Renewable energy technologies require support
in june-end the United States Senate passed a somewhat "green" energy bill one drastically different from the version passed earlier by the House of Representatives. The Senate favours renewable and new sources of energy. The House had strongly backing fossil fuels. Thus, there is bound to be a confrontation between the two when the bill is finalised. In this context, it is pertinent to ask an old question: are renewables viable for meeting future energy needs?
Oil companies believe they are not. Exxon Mobil Europe has launched a public relations offensive on energy and the environment. Full page ads that end up telling the reader that new renewables are not viable at all. "New energy initiatives, however appealing they may sound, must also be practical, viable and economical-worldwide. However tough the issues, our answers must reflect the real world," reads the ad. In other words, all those wind farms may sound clean, but signify mere "wishful thinking". It is wishful thinking. But behind it lies a dream to rid the world of its dependence on fossil fuels. That is why the renewables initiative needs and deserves support. Till date, that's not really happening.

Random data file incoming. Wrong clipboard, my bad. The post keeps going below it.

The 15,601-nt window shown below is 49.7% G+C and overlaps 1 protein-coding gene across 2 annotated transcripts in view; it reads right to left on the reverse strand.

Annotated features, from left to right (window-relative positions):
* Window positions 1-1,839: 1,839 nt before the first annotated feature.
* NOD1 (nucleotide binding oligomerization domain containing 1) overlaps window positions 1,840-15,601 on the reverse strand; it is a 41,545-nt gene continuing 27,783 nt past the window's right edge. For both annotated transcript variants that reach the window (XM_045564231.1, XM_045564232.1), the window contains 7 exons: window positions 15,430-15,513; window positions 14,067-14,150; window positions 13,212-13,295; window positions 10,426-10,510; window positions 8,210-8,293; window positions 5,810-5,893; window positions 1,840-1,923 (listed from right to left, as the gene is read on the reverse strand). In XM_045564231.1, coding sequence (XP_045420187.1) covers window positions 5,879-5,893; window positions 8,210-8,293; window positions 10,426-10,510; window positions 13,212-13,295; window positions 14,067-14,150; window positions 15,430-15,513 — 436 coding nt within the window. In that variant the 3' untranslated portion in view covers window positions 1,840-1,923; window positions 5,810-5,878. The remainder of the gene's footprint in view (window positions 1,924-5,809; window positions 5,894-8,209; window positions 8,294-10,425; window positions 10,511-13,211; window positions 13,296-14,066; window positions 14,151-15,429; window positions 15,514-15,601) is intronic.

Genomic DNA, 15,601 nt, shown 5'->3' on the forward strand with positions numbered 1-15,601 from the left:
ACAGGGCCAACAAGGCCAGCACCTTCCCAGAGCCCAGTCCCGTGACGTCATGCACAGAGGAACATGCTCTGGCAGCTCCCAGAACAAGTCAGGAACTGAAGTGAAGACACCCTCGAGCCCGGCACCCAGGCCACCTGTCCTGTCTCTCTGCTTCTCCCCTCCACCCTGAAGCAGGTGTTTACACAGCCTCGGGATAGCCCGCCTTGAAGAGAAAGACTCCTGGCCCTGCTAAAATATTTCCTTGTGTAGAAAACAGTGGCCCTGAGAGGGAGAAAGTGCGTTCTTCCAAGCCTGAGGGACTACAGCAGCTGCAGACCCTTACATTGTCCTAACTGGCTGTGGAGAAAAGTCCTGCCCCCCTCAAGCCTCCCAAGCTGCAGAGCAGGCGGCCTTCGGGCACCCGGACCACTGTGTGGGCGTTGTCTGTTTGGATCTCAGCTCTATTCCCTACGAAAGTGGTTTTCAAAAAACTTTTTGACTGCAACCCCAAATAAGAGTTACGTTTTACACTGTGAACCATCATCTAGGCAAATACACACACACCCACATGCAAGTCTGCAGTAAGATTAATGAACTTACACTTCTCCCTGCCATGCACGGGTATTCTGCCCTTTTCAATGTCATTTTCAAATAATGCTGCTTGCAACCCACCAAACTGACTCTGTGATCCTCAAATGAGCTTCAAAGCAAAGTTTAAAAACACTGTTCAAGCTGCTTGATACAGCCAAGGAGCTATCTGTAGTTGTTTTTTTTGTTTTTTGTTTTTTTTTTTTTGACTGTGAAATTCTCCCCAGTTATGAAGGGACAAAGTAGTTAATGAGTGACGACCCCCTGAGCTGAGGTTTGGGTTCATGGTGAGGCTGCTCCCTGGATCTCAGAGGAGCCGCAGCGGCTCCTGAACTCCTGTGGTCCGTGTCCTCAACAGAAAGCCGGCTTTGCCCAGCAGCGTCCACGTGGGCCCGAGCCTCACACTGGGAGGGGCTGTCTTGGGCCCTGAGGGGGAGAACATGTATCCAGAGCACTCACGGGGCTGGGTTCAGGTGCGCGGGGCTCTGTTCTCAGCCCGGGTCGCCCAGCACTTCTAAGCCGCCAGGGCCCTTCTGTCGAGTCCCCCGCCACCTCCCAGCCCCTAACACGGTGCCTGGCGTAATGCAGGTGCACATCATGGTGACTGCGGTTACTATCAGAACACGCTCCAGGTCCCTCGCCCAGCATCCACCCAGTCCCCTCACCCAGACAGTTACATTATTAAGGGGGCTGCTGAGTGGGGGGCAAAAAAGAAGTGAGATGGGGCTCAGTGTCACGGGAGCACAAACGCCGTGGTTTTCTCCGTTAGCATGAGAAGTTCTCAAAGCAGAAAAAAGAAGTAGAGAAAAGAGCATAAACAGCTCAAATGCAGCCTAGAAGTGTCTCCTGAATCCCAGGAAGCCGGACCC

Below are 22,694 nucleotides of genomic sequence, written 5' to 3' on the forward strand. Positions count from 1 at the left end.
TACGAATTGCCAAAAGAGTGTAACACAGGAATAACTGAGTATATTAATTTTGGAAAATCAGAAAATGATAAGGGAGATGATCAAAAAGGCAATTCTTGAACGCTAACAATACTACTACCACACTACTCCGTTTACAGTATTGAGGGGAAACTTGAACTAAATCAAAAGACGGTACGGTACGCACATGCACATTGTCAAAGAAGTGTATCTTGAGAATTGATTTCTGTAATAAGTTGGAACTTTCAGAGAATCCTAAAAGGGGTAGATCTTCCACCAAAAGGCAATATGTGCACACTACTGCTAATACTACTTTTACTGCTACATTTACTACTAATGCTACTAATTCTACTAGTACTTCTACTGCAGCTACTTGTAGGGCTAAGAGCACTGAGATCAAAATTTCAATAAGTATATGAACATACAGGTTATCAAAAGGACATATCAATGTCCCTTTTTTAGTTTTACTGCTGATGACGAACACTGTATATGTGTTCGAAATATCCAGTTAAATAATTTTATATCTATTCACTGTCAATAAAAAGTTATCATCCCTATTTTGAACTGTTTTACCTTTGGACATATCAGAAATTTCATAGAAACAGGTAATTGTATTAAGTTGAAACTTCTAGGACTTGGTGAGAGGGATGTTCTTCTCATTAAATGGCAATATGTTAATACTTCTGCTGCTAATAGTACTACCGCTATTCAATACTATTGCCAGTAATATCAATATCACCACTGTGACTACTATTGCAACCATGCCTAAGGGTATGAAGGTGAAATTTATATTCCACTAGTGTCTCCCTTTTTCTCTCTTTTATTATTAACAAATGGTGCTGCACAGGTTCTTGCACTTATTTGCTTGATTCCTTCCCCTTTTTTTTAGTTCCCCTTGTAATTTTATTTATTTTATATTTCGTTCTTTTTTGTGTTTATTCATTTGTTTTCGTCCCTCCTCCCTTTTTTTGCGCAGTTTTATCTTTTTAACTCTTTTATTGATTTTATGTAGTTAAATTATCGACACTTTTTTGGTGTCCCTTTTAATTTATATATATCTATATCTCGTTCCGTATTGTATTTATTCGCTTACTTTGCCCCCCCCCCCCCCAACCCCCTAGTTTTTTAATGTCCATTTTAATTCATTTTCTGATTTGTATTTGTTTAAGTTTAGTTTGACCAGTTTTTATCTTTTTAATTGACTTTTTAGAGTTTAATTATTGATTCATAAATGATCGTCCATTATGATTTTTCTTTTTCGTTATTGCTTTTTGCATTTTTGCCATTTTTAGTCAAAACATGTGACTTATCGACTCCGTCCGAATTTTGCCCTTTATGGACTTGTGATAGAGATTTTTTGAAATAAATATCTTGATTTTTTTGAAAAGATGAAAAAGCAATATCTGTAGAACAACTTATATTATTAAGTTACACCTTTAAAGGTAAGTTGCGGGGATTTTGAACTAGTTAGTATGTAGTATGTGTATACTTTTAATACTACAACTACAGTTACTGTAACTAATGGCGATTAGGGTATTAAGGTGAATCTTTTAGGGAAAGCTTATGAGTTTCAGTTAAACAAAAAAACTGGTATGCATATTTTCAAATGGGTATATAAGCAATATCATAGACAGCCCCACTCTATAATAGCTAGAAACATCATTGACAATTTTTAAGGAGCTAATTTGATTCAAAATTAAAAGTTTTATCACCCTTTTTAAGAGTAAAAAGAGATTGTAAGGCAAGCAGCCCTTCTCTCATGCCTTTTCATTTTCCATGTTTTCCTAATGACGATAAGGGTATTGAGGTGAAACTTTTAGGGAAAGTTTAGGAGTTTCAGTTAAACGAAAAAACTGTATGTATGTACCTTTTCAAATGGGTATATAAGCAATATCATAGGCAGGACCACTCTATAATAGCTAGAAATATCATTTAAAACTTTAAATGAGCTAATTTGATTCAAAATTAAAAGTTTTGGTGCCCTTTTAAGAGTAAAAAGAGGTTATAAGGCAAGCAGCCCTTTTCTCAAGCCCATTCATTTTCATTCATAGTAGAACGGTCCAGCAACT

Every new form of energy has required initial support. Both coal and oil got huge support of various kinds: subsidies for research and development of technology, huge government investments in building infrastructure for these fuels and subsidising even the use of these fuels. That is why, in the real world, petroleum and other fossil fuels have become so pervasive. Even today governments continue to dole out apparent and hidden support to fossil fuels.
So we have a situation where a government is ready to invest billions of dollars of public money on building new pipelines, but unwilling to pledge even a fraction of that for promoting renewables. Experience has shown that renewables can deliver once they are given requisite initial support. Just look at the wind energy sector. Within the last two decades, concerted support for the sector in a few countries has meant costs have gone down, tremendously. Today one megawatt of wind energy costs the same, or less, than the amount required to install then a coal-based thermal power plant. And the best part is that there are no recurring fuel costs. Solar is expensive, but only because not much investment is going into it.
We cannot expect a new technology to compete with those around for more than 100 years unless it is nurtured. Energy policy around the world is highly skewed in favour of the fossil-fuels. What renewables get is mere lip service. This is the "real world".
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